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Re: Obscure error/warning/information message from git pull

From: Sergey Organov
Subject: Re: Obscure error/warning/information message from git pull
Date: Wed, 19 Nov 2014 18:15:51 +0300
User-agent: Gnus/5.13 (Gnus v5.13) Emacs/23.2 (gnu/linux)

Alan Mackenzie <address@hidden> writes:

> Hello, Achim.
> On Wed, Nov 19, 2014 at 01:14:40PM +0100, Achim Gratz wrote:
>> Alan Mackenzie writes:
>> >> Well, given the following history (time goes from left to right):
>> >>              - C - D <- foo
>> >>            / 
>> >> ... - A - B
>> >>            \
>> >>              - E - F <- bar
>> >> what branch commit A was made on, 'foo' or 'bar'?
>> > Quite clearly, A was committed on branch foo, since bar didn't exist at
>> > that time.
>> Neither foo nor bar might even have existed at the time commit A was
>> made (or even any of the other commits shown).
> OK, commit A might have been made on some other branch not in the
> diagram.  But commit A was made before commit B (that is what these lines
> _mean_) and commit B was made before branch bar was created (and possibly
> before branch foo if that was branched of of B also, rather than being
> the continuation of the branch A was made on).
>> > Are you saying that at B, when bar is branched from foo, git discards
>> > all information about this branching, remembering only that there are two
>> > branches which are henceforth of fully equal status where before there
>> > was just one?
>> Again, the branch diagram tells you nothing about the sequence of
>> events.
> It must do.  D is based on C is based on B, and F is based on E is based
> ob B, which in its turn is based on A.  Commit D thus happened after C,
> etc.  We have a partial ordering, not a total ordering though.

Yes, and this still does not tell you "on which branch" commit A was
created. Here is very simple example how this history could have been

A <- bar

A - B <- bar

      <- foo
A - B <- bar

       - C - D <- foo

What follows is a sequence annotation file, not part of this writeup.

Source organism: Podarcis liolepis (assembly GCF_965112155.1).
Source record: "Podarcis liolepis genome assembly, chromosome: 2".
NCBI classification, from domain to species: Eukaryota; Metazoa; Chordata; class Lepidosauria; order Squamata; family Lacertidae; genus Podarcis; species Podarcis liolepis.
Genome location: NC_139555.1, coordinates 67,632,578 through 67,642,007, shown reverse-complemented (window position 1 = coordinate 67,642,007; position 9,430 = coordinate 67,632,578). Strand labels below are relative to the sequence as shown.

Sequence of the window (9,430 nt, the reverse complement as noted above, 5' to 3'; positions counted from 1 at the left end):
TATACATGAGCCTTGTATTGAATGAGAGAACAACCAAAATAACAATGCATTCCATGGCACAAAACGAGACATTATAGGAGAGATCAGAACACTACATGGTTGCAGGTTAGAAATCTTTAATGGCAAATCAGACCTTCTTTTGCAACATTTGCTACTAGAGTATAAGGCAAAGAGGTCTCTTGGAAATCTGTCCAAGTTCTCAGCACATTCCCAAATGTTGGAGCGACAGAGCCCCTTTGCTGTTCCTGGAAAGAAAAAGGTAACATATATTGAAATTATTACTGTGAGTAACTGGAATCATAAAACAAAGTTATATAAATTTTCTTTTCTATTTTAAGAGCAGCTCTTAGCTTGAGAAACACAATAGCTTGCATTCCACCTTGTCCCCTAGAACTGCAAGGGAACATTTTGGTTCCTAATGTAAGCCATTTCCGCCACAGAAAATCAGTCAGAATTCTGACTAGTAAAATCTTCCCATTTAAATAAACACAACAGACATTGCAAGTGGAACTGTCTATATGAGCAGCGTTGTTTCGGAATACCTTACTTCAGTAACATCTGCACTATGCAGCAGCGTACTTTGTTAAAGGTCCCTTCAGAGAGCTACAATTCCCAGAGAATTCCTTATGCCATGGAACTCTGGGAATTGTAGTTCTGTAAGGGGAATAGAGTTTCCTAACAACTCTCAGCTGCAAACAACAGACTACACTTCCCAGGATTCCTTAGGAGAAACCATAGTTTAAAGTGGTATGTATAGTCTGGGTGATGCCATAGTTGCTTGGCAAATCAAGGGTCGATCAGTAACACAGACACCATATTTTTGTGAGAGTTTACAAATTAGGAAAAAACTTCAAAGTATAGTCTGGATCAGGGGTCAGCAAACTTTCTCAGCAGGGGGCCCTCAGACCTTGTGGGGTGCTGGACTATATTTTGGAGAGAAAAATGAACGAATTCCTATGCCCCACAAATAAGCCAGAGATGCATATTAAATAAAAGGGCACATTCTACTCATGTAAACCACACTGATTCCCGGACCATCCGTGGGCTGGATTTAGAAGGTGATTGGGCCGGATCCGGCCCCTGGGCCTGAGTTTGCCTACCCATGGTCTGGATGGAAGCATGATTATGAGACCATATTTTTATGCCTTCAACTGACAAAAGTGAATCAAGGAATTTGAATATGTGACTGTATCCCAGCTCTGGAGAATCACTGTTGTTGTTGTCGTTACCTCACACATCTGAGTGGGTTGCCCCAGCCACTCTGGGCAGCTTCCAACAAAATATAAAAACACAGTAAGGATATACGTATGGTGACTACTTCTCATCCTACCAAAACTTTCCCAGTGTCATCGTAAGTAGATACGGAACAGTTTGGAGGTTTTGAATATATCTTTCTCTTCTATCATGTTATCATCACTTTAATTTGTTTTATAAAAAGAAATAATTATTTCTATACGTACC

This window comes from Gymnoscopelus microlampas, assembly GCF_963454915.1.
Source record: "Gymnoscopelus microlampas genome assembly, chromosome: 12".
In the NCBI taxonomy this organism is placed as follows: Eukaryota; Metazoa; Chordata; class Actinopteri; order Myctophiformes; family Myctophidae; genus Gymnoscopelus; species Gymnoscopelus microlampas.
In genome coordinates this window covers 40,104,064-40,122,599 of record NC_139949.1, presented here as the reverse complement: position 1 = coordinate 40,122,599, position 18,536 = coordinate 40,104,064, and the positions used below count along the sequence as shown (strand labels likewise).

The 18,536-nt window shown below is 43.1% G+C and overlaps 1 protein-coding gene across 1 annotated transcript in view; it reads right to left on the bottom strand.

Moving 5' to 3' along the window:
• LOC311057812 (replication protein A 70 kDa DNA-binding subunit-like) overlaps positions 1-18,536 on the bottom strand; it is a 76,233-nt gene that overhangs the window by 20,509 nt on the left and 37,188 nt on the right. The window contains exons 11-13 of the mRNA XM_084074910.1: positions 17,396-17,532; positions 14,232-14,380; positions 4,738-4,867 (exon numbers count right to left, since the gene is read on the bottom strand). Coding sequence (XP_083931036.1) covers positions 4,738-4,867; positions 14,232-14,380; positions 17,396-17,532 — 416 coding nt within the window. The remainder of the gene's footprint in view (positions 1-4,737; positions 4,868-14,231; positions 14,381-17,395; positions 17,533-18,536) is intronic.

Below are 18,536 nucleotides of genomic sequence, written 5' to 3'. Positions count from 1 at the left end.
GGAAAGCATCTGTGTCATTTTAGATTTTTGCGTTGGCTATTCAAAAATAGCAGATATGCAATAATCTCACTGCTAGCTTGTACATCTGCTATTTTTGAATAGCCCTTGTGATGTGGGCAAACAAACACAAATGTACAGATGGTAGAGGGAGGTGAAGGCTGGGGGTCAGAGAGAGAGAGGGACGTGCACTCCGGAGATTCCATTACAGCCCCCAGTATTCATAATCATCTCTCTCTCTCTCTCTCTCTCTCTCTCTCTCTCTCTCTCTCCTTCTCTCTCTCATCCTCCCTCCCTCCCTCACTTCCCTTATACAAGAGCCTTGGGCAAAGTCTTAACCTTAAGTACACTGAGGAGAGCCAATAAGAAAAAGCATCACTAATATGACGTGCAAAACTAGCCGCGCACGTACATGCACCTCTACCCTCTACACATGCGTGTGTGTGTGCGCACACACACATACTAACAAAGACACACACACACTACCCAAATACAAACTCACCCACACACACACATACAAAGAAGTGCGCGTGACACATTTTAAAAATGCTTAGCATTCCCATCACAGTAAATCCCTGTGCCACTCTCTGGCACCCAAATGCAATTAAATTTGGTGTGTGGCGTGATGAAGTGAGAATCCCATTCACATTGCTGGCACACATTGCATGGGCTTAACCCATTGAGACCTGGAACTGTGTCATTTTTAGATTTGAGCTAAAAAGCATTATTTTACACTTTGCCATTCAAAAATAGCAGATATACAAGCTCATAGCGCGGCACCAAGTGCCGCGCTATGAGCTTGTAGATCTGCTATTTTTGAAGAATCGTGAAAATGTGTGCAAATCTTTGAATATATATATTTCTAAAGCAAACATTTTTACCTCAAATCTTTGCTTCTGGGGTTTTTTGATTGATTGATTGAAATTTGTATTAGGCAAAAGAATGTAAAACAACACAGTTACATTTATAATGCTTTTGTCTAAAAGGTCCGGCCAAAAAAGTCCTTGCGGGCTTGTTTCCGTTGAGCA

A - B  <- bar

       - C - D <- foo
A - B - E - F <- bar

Now, after I gave you the sequence of events, what new /essential/
information have you got? How it makes any difference if commit A was
not made in the manner you originally thought ("on branch 'foo'")?


>> …or your expectation of what branches are is broken.
> The very essence of a branch is its creation on the trunk (or other
> branch) and divergence from it. Its point of creation is essential -
> without it, it isn't a branch at all. It seems git simply discards
> this information.

Wow! We've finally learned something! Do you have an idea of why it
discards it? My bet is that it's because it's not worth the trouble to
maintain it, especially universally, in distributed manner.

Another essential question is: can you implement your favorite
abstraction on top of what Git provides? Yes, you can. As a very simple
method, name your branch 'foo' starting from branch 'bar', say,
'bar/foo'. Then you will probably be able to ask Git where 'bar/foo' has
diverged from 'bar', should you ever need it (that I doubt).

Side note: 'trunk', or 'master' is not any different for Git then any
other branch. Just in case...

>> Branch foo consists of a label pointing at commit D and everything
>> reachable from D is on that branch.
> That is where git's abstraction is broken.  A is reachable from branch
> bar, yet isn't on it and never has been - it's on the trunk, (or maybe
> branch foo).

That's the whole point. Git is somehow successful while it
(deliberately) has no notion of your lovely abstraction. How comes it
still provides enough functionality people need, without such a
fundamental thing? Can't it be that it uses more suitable abstraction
that doesn't have all the troubles your favorite abstraction has when
one tries to implement it in distributed manner?


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